Before Dirty Ed cracked wise again, I chucked my sword at him. It split the bridge of his nose, and his face caved like a shriveled pumpkin, seeping fiery blood on the head of his white mare. And what a spout it was. It ruined Dirty Ed’s jade poncho till it was as red as… Continue reading The Doom Pigs – Book I: El Oyo – Ch. 1

The Doom Pigs (serialized novel) – Book Flap

Nightfall: something's all fucked up in the Red Pool wastes. Here, in a locked palace in a lost city, a force buried for ages has just hatched from the ground, covered in gold slop. With hypnotic juju, it lures outsiders to their death, promising treasure. Treasure that an all-powerful syndicate will do anything to hide.… Continue reading The Doom Pigs (serialized novel) – Book Flap

Scream 2

*(this review originally appeared on Cinema Sentries)* I doubt the horror movie was ‘dead’ before Wes Craven’s Scream (1996) came out. Hadn’t The Silence of the Lambs (1991) had a revolutionary impact on the genre? Ah, but some of you might consider Lambs a thriller. I digress, though. Scream was novel, in at least one… Continue reading Scream 2

The War of the Worlds (1953)/When Worlds Collide

*(this review originally appeared on Cinema Sentries)* Producer George Pal’s thumbprint on science-fiction and fantasy films was big. A new limited edition, two-disc set from Paramount Pictures joins two of his best films, The War of the Worlds (1953) and When Worlds Collide (1951). It’s a lovely tribute. The War of the Worlds (dir. Byron… Continue reading The War of the Worlds (1953)/When Worlds Collide

Universal Classic Monsters: Icons of Horror Vol. 2

*(this review originally appeared on Cinema Sentries)* Halloween is over, but we can celebrate it all year long—am I right? I’m always in a mood to watch ‘scary movies.’ And the new Universal Classic Monsters: Icons of Horror Vol. 2 collection—which presents, in stunning 4K Ultra HD, four old Universal Pictures—is close to Halloween and… Continue reading Universal Classic Monsters: Icons of Horror Vol. 2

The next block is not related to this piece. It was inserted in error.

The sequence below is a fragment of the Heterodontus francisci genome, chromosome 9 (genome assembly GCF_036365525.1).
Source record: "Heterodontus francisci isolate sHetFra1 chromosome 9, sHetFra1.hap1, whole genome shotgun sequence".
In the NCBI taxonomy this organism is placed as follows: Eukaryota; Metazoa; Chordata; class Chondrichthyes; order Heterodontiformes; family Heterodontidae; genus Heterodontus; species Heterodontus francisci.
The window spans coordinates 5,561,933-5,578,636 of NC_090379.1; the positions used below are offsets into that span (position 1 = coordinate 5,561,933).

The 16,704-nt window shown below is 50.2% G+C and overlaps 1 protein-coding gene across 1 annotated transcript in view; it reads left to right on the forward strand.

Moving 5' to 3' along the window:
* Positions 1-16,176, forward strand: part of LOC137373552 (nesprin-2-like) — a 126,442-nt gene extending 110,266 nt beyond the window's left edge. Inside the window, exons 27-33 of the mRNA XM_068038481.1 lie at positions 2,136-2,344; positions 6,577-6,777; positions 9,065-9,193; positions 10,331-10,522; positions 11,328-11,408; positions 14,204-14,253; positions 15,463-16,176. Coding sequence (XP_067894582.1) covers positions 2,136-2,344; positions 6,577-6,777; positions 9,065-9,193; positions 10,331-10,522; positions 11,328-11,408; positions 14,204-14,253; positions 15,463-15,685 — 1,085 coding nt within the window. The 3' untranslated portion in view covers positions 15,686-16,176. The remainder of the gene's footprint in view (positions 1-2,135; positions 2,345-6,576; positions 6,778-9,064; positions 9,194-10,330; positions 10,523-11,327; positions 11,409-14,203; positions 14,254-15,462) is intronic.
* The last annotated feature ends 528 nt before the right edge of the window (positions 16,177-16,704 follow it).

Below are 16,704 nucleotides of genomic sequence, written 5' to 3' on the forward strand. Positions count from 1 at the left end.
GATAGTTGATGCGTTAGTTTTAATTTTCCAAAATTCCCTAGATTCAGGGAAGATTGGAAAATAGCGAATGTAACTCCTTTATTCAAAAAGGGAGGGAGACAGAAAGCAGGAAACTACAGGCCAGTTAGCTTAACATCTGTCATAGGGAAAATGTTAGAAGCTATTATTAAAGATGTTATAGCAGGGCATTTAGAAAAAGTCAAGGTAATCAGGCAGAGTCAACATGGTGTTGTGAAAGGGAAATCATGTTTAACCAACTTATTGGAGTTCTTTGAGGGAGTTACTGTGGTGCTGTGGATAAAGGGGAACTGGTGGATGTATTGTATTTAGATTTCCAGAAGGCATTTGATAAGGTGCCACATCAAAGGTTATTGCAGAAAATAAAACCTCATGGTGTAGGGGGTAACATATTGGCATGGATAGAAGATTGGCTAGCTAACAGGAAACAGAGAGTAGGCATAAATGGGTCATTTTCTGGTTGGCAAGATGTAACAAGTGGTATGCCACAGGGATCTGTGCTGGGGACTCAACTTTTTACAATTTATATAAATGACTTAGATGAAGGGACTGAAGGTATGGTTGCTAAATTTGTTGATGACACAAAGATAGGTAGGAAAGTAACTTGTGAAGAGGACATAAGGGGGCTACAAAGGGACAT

Blue Hawaii

*(this review originally appeared on Cinema Sentries)* When did Elvis Presley’s decline start?  From the cradle. I’m no Elvis scholar (I’ve listened to dozens of his albums and read only the first volume of Peter Guralnick’s praised Presley bio), but I suspect that’s the answer. Col. Tom Parker, his manager, was not the cause. (Parker… Continue reading Blue Hawaii

God Told Me To

*(this review originally appeared on Cinema Sentries)* Larry Cohen, the writer-director of such cult faves as It’s Alive, Q: The Winged Serpent, and The Stuff, was a force—a genuine talent. His 1975 sci-fi-horror comedy procedural, God Told Me To (a.k.a. Demon), is a fascinating mélange of tones and ideas, but it’s disjointed. It’s not laugh-out-loud… Continue reading God Told Me To

Miami Blues

*(this review originally appeared on Cinema Sentries)* Based on the great Charles Willeford novel, Miami Blues (1990; dir. George Armitage) is a darkly comedic neo-noir. It sports excellent performances and a quirky, offbeat tone, but it’s a slight misfire. Fresh out of San Quentin, Junior Frenger (Alec Baldwin), a small-time crook, lands in Miami. Quickly,… Continue reading Miami Blues

Fanny: The Right to Rock

*(this review originally appeared on Cinema Sentries)* Directed by Bobbi Jo Hart, Fanny: The Right to Rock, a documentary on the all-female rock band, Fanny, is a serviceable, affectionate look at a talented group that never got its due. Some folks believe Fanny could have been the “female Beatles” (even if they never released a… Continue reading Fanny: The Right to Rock